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Weekly Briefs: ABA will 'work expeditiously' to rate SCOTUS nominee; parents of accused school shooter will stand trial

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ABA president vows expeditious but through evaluation of SCOTUS nominee

The ABA Standing Committee on the Federal Judiciary will “work expeditiously” to evaluate U.S. Supreme Court nominee Judge Ketanji Brown Jackson “in a thorough and fair manner,” said ABA President Reginald Turner in a statement issued Friday afternoon. Turner said it is important to fill any Supreme Court vacancy in a timely manner, but he warned that the Senate should not rush the process “due to partisan considerations.” The standing committee has been evaluating federal court nominees, at all levels, since 1953. The nonpartisan evaluations consider nominees’ professional competence, integrity and judicial temperament. The standing committee gave Jackson a well-qualified rating in April 2021 when it evaluated her for the U.S. Court of Appeals for the District of Columbia Circuit. It gave her a qualified rating in 2013 when it evaluated her for the U.S. District Court for the District of Columbia. (Turner’s Feb. 25 statement)

Accused school shooter’s parents to be tried for involuntary manslaughter

The Michigan parents of accused Oxford High School shooter Ethan Crumbley must stand trial for involuntary manslaughter, Judge Julie Nicholson of Rochester Hills, Michigan, ruled Thursday. Nicholson said evidence showed that the parents, James and Jennifer Crumbley, purchased a gun for their son, even though he was “a troubled young man.” The 15-year-old youth is accused of fatally shooting four students. He had written in his journal that he had fought his “dark side” for years, but his parents “won’t listen to me about help or a therapist.” (The Detroit News, the Detroit Free Press, CNN)

Women’s soccer players settle equal pay suit

The U.S. Soccer Federation has agreed to pay $24 million to settle an equal pay suit by members of the U.S. women’s national team. The deal announced Tuesday also promises to equalize pay between the men’s and women’s national teams. The settlement can’t be finalized until ratification of a new collective bargaining agreement that would require male players to give up potential World Cup money. (The Associated Press, the New York Times, the Washington Post)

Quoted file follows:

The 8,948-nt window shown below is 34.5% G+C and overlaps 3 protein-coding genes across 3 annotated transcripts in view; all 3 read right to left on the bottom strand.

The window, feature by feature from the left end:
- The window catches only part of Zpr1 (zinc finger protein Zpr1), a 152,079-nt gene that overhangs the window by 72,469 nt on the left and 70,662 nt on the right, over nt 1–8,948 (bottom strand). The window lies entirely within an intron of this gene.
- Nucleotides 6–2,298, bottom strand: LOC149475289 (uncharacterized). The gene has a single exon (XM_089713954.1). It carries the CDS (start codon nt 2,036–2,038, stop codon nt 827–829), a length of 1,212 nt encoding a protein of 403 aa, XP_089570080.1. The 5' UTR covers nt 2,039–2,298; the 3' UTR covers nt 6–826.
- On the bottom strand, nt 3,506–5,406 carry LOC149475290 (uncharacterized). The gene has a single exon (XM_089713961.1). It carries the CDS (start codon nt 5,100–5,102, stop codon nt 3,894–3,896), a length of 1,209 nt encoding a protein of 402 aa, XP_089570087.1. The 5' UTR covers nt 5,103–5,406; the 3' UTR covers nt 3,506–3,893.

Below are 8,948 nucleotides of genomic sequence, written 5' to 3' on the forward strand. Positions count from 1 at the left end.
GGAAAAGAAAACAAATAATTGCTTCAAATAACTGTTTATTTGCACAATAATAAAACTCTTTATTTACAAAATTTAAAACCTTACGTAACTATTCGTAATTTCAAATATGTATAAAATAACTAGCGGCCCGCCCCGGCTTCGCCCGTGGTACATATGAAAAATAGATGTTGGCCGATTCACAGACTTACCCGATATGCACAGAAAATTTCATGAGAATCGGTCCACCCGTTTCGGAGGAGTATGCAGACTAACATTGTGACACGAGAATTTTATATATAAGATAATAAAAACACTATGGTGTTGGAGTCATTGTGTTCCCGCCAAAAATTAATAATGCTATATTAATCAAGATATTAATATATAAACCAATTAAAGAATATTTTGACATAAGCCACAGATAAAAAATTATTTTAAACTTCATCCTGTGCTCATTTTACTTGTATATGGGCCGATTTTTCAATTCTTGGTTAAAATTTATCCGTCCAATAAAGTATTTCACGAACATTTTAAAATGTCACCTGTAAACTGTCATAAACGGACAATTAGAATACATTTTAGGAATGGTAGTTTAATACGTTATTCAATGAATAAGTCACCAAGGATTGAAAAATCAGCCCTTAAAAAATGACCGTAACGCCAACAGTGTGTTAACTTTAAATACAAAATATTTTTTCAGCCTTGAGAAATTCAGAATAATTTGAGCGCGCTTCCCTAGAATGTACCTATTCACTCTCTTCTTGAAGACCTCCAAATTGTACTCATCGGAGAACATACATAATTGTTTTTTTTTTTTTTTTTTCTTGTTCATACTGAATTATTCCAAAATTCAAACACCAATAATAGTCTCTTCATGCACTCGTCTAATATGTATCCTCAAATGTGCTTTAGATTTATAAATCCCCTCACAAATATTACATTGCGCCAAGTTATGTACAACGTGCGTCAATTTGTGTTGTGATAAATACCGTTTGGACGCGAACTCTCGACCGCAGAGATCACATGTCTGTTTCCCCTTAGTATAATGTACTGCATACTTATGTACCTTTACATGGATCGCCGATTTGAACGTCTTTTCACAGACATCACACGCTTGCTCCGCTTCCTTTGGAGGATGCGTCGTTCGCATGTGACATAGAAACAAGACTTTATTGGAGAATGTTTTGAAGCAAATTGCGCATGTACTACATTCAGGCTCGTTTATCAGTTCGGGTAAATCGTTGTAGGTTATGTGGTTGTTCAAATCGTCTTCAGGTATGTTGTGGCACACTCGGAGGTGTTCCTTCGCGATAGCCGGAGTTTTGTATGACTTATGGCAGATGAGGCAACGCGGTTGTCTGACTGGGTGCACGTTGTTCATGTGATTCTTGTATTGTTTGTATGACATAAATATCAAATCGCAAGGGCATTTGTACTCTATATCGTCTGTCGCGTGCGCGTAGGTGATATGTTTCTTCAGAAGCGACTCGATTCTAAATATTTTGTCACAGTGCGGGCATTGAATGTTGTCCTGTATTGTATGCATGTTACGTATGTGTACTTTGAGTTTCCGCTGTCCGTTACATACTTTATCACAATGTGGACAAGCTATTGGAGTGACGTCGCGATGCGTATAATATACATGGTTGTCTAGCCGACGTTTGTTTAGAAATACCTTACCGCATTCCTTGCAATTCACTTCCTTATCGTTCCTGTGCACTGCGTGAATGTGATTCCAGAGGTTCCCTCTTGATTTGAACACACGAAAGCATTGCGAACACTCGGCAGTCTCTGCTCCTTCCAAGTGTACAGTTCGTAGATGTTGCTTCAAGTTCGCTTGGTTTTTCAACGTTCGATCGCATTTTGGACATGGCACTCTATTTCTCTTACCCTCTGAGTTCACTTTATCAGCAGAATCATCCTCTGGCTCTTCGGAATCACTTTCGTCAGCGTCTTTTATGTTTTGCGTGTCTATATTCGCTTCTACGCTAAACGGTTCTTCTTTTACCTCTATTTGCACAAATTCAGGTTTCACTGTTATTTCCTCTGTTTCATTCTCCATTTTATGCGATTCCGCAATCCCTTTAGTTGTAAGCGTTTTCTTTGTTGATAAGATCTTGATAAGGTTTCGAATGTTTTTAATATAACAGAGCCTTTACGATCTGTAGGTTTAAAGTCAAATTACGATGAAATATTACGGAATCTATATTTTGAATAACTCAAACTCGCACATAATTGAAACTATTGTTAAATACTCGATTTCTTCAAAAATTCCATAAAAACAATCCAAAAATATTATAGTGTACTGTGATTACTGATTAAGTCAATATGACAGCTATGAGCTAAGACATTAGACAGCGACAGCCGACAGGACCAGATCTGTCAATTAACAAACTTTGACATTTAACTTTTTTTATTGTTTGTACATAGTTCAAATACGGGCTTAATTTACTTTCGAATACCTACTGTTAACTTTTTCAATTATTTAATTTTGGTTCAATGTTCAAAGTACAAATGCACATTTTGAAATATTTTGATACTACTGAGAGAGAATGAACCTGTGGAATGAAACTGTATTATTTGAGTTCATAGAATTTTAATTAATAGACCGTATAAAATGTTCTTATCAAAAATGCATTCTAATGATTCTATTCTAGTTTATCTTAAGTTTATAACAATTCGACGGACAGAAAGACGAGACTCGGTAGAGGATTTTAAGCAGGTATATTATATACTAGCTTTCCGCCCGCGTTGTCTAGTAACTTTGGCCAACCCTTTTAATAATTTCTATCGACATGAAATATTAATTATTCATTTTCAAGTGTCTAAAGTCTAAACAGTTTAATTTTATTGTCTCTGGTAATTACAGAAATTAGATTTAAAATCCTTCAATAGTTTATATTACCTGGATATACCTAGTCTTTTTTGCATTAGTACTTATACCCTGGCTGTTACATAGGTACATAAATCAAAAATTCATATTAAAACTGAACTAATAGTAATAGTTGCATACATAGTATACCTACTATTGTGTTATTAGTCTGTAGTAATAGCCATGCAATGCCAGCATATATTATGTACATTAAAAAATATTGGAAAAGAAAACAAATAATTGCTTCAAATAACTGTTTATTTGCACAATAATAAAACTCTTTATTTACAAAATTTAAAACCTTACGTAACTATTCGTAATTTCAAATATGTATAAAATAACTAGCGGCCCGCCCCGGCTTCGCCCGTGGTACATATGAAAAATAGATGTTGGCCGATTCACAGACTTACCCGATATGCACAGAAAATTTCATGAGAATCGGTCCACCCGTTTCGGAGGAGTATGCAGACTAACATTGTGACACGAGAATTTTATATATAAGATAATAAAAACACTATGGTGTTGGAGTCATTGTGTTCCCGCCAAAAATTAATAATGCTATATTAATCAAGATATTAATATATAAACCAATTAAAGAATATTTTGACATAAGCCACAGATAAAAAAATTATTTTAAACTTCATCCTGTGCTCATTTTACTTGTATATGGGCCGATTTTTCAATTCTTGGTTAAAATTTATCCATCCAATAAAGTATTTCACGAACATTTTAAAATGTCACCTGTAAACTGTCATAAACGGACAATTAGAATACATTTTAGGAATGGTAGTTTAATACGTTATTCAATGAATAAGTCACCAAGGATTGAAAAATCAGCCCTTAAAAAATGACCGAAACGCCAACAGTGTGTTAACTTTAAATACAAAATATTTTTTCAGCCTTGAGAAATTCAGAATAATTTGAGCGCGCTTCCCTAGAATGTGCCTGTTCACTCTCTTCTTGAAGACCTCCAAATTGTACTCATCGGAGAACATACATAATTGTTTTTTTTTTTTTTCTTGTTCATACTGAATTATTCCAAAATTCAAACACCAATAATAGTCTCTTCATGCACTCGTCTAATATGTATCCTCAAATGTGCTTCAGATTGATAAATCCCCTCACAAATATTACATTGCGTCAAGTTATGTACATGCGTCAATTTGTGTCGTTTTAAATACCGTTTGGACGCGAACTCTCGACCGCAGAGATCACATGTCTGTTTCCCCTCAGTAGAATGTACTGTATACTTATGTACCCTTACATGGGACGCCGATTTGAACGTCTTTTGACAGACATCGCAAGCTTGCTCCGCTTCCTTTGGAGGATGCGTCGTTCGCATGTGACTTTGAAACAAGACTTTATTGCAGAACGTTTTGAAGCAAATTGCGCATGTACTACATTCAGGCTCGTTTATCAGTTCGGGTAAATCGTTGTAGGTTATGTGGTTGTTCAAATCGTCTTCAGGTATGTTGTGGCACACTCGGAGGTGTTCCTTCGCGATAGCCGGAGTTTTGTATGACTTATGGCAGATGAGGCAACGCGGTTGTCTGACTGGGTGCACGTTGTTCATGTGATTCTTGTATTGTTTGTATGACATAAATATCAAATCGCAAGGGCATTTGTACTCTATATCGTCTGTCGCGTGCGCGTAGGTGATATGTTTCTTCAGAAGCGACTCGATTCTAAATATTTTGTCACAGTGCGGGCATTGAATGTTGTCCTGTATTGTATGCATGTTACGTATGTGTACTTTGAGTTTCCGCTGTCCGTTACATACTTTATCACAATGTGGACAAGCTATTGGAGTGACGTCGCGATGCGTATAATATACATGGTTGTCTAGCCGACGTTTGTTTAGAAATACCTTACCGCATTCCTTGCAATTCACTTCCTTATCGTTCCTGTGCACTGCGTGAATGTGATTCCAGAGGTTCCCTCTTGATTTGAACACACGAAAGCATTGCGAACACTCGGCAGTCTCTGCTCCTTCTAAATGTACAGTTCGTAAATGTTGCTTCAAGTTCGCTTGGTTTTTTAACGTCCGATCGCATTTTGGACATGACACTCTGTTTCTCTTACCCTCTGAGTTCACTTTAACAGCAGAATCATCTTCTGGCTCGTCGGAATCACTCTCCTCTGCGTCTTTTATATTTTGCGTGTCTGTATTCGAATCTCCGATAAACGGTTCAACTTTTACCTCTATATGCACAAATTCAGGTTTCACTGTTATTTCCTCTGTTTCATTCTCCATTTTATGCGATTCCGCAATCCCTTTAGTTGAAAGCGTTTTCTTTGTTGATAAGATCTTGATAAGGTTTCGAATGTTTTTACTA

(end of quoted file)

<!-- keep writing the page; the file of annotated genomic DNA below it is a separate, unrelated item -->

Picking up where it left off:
Ahmaud Arbery’s killers convicted of hate crimes

The three white men convicted of killing Black jogger Ahmaud Arbery in Georgia state court were convicted for hate crimes in federal court Tuesday. Federal jurors in Brunswick, Georgia, found that the three men—Travis McMichael; Gregory McMichael, his father; and William “Roddie” Bryan—were guilty of using force to intimidate Arbery and interfere with his right to use a public street because of his race. They were also found guilty of attempted kidnapping. Wanda Cooper-Jones, Arbery’s mother, said after the verdict Arbery “will continue to rest in peace, but he will now begin to rest in power.” (Reuters, Department of Justice press release)

3 former officers convicted for failing to aid George Floyd

Three former Minneapolis police officers were found guilty Thursday of federal civil rights offenses in the May 2020 death of George Floyd. The former officers—Tou Thao, J. Alexander Kueng and Thomas Lane—were on the scene when a fellow officer, Derek Chauvin, killed Floyd by kneeling on his neck. The three officers were convicted for failing to provide aid to Floyd in time to prevent his death, U.S. Attorney General Merrick Garland said in a statement. Thao and Kueng were also convicted for failing to intervene to stop Chauvin, Garland said. Chauvin was convicted of second-degree murder, third-degree murder and second-degree manslaughter in April 2021. (Department of Justice press release)

Ex-lawyer who fled to Costa Rica gets prison time

Disbarred personal injury lawyer Philip James Layfield was sentenced to 12 years in prison last week for stealing about $5.5 million in settlement money from multiple clients. Layfield, also known as Philip Samuel Pesin, operated law firms in California, Utah and Arizona. He fled to Costa Rica in June 2017. He was convicted in August 2021 on 19 counts of wire fraud, one count of mail fraud, one count of tax evasion, one count of failure to collect and pay payroll taxes, and one misdemeanor charge of failure to file a tax return. (Reuters, Department of Justice press release)

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